By MICHAEL PERKINS
AS THE CAMERA IS A KIND OF REPORTER, it is called upon to capture or convey every aspect of the human experience. In a strict journalistic context, this can mostly consist of emotional extremes…..that is, joy, devastation, triumph, disaster, life, death. Feelings that laugh (or scream) out loud sell newspapers and pump ratings. But photographers are also called upon to show that, for one reason or another, we humans spend a lot of time….waiting.
You can make your own list of all the things we actually wait upon: trains, planes, the next opportunity, the last piece of cake, Christmas, true love. To be human is to abide, to patiently hang until the next item on life’s menu comes along. Sometimes there is nothing visually special in all that waiting. On the other hand, sometimes we can use our cameras to depict our restlessness, our expectation. Certainly time can slow to a crawl, and, with it, the heartbeat of our existence. But occasionally, all that “nothing looks”, at least in a photograph, like something.
We learn to document and measure emptiness. Cities before they fully wake. Courtrooms that have just emptied out. The first seepage of night into the dying day. Places that should be bustling, but aren’t. Towns on the edge of the end. People who’ve been stood up, left out, or merely missed their connection. But, there’s no guarantee that when “nothing” happens, a picture with “something” results. Sometimes, nothing is just…nothing.
But then again….
The hotel lobby seen here has graced its small town for over a hundred years. And it stands to reason that, if the owners were making a promotional video of that century, the end product would feature plenty of images of the famous and infamous who crossed its threshold over the joint’s lifetime. The parties. The ends of wars. The changes from horse-drawn carriages to tin lizzies. But today, there are no greatest hits on the schedule. Today, there is only waiting. Killing time. Glancing at the clock, again. Last week’s stale gossip reheated for today’s visitors. Perhaps a weary remark by someone that “nothing ever happens around here”. The challenge, then: on this particular day, will all that nothing arrange itself into a scene, a small story about a small day, a tale worth telling? Or is the waiting all there is?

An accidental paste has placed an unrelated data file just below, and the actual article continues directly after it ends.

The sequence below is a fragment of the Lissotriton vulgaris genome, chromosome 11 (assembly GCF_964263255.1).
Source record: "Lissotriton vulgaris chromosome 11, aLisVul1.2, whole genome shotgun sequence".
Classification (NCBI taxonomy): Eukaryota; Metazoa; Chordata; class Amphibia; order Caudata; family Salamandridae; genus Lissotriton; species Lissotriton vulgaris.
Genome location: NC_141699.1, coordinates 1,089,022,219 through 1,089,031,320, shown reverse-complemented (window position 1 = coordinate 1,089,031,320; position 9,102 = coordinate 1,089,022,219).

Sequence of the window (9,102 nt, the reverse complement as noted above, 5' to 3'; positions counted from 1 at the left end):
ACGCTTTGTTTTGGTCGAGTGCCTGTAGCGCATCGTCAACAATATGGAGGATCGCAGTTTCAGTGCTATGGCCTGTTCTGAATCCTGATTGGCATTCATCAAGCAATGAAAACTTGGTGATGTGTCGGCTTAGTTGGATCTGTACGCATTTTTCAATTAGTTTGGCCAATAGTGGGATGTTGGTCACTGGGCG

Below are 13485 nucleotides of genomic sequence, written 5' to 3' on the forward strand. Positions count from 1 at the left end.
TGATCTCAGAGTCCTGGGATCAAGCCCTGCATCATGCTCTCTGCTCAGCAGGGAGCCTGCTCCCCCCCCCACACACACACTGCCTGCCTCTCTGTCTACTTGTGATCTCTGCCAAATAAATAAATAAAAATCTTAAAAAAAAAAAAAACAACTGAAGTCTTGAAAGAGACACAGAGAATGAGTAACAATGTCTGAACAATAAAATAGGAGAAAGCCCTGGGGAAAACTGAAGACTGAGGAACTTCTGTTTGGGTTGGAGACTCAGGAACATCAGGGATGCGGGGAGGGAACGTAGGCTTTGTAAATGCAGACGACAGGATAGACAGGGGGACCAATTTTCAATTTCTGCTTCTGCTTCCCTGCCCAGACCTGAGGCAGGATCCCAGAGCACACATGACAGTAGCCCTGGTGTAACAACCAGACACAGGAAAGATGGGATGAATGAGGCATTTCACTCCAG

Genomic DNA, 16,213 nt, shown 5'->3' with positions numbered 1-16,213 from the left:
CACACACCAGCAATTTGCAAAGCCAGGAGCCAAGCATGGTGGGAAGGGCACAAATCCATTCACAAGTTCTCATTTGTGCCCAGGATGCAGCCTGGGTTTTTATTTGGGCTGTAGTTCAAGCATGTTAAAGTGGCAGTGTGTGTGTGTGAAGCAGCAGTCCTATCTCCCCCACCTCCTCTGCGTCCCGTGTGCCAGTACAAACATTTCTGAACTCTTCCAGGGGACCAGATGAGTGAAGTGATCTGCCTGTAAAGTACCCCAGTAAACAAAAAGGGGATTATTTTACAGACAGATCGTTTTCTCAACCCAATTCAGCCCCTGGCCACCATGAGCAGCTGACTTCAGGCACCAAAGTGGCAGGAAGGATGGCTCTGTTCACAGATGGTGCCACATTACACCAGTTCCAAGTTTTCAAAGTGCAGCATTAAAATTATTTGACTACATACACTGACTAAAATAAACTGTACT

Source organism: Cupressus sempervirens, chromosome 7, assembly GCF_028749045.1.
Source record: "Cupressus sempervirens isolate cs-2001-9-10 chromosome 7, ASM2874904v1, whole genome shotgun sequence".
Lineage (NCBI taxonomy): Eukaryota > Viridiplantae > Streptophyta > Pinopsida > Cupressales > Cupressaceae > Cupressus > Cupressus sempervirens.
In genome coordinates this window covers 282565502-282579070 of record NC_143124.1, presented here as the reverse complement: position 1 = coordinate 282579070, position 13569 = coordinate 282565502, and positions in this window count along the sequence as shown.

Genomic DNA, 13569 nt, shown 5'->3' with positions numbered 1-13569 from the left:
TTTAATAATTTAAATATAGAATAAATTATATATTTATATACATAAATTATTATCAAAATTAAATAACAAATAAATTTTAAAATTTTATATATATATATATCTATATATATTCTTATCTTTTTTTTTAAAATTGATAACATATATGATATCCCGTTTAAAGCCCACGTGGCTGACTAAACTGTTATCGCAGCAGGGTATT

Making photographs on “nothing” days is an exercise, just like push-ups or jumping jacks. Often it merely amounts to keeping in practice. Staying limber. Just in case. Still, the pictures where nothing happens are occasionally, themselves, something else.
Anyone around here have a deck of cards?
By MICHAEL PERKINS
EVERY ONCE IN A WHILE, IN THE VERY INSTANT THAT I COMPOSE AND SNAP A PHOTOGRAPH, it occurs to me that, in the past, there might have been circumstances under which I talked myself out of taking that very same shot. That is, there is something in the scene before me that, at some time, might have convinced me not to attempt the picture at all. I don’t know whether to interpret this feeling as proof of growth of any type, or whether it just demonstrates my utter lack of confidence. I just know that, on different days, I can be a very different kind of photographer.
As habitual users of The Normal Eye already know, this small-town newspaper is less about the mechanics of taking a picture and more about the motivations. If we don’t understand what compels us to click/not click in particular situations, it’s pretty hard for us to figure what the whole thing’s about. Photographs are chosen, not “taken”. So, let’s peel apart my inner conversation in the making of the image seen below.
In looking at this scene from two years ago, in which some shadowy residential streets of Reno, Nevada are back-stopped by the Sierras, I could, through my own experience, easily rattle off a short grocery list of reasons not to attempt the picture. Among them:
There is too wide a contrast between the foreground and background (but is that a problem, really?).
I’m shooting through a window and therefore can’t absolutely suppress glare and reflection (but is that a deal breaker?).
There is, at first glimpse, no human story in evidence (or is there merely an absence of people in the frame? Aren’t the houses indicative of a “human story”?).
Okay, I’ll take the picture, but I’ll totally fix it later in “post”( fix it, or over-cook it and make it “ideal” rather than natural?).
……..and so on, with the additional inclusion of the most compelling “why not to” reason of them all:
the last time I tried something like this, it was a disaster.
You can see where this can lead. The very experience that should be helping you make more, better informed choices can actually scare you into seeing certain shooting situations as fraught with risk, as something to be avoided. Since we know what didn’t work in the past, we tend to think we also know what won’t work in the future. In reality, though, every time we’re up to bat, some little thing is different from our last time. Huge stuff like a different camera or lens, small stuff like being tired or distracted and every other variant in between. We may think we’ve “been here before”, but that’s only generally true. The only real way to make a picture a success or failure is to try to shoot it. Guesswork, even guesswork based on real-life experience, can paralyze. Sift through what you know and what you’ve lived through. Re-live all your so-called “failed” pictures, and then get back on the horse. As Rudyard Kipling said, “meet with triumph and disaster, and treat those two imposters just the same.”